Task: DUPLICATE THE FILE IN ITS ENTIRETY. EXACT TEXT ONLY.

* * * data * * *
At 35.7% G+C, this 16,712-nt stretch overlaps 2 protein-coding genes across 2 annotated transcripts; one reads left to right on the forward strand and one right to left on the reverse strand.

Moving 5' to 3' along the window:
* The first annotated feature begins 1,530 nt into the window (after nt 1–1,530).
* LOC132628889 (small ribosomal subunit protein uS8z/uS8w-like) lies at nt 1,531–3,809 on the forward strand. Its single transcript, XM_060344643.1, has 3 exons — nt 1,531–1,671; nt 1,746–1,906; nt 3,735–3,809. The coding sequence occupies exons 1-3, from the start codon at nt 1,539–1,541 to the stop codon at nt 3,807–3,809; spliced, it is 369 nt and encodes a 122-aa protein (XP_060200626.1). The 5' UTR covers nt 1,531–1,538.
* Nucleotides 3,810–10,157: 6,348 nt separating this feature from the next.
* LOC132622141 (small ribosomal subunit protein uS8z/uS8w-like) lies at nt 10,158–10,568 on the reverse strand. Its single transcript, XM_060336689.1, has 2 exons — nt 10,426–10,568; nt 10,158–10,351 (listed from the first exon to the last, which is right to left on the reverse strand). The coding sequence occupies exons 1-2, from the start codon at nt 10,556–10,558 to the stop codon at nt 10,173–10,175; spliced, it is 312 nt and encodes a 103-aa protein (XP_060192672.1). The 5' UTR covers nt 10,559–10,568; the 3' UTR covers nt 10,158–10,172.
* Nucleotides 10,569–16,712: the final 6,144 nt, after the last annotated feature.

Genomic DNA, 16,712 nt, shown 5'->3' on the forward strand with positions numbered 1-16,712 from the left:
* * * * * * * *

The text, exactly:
At 35.7% G+C, this 16,712-nt stretch overlaps 2 protein-coding genes across 2 annotated transcripts; one reads left to right on the forward strand and one right to left on the reverse strand.

Moving 5' to 3' along the window:
* The first annotated feature begins 1,530 nt into the window (after nt 1–1,530).
* LOC132628889 (small ribosomal subunit protein uS8z/uS8w-like) lies at nt 1,531–3,809 on the forward strand. Its single transcript, XM_060344643.1, has 3 exons — nt 1,531–1,671; nt 1,746–1,906; nt 3,735–3,809. The coding sequence occupies exons 1-3, from the start codon at nt 1,539–1,541 to the stop codon at nt 3,807–3,809; spliced, it is 369 nt and encodes a 122-aa protein (XP_060200626.1). The 5' UTR covers nt 1,531–1,538.
* Nucleotides 3,810–10,157: 6,348 nt separating this feature from the next.
* LOC132622141 (small ribosomal subunit protein uS8z/uS8w-like) lies at nt 10,158–10,568 on the reverse strand. Its single transcript, XM_060336689.1, has 2 exons — nt 10,426–10,568; nt 10,158–10,351 (listed from the first exon to the last, which is right to left on the reverse strand). The coding sequence occupies exons 1-2, from the start codon at nt 10,556–10,558 to the stop codon at nt 10,173–10,175; spliced, it is 312 nt and encodes a 103-aa protein (XP_060192672.1). The 5' UTR covers nt 10,559–10,568; the 3' UTR covers nt 10,158–10,172.
* Nucleotides 10,569–16,712: the final 6,144 nt, after the last annotated feature.

Genomic DNA, 16,712 nt, shown 5'->3' on the forward strand with positions numbered 1-16,712 from the left: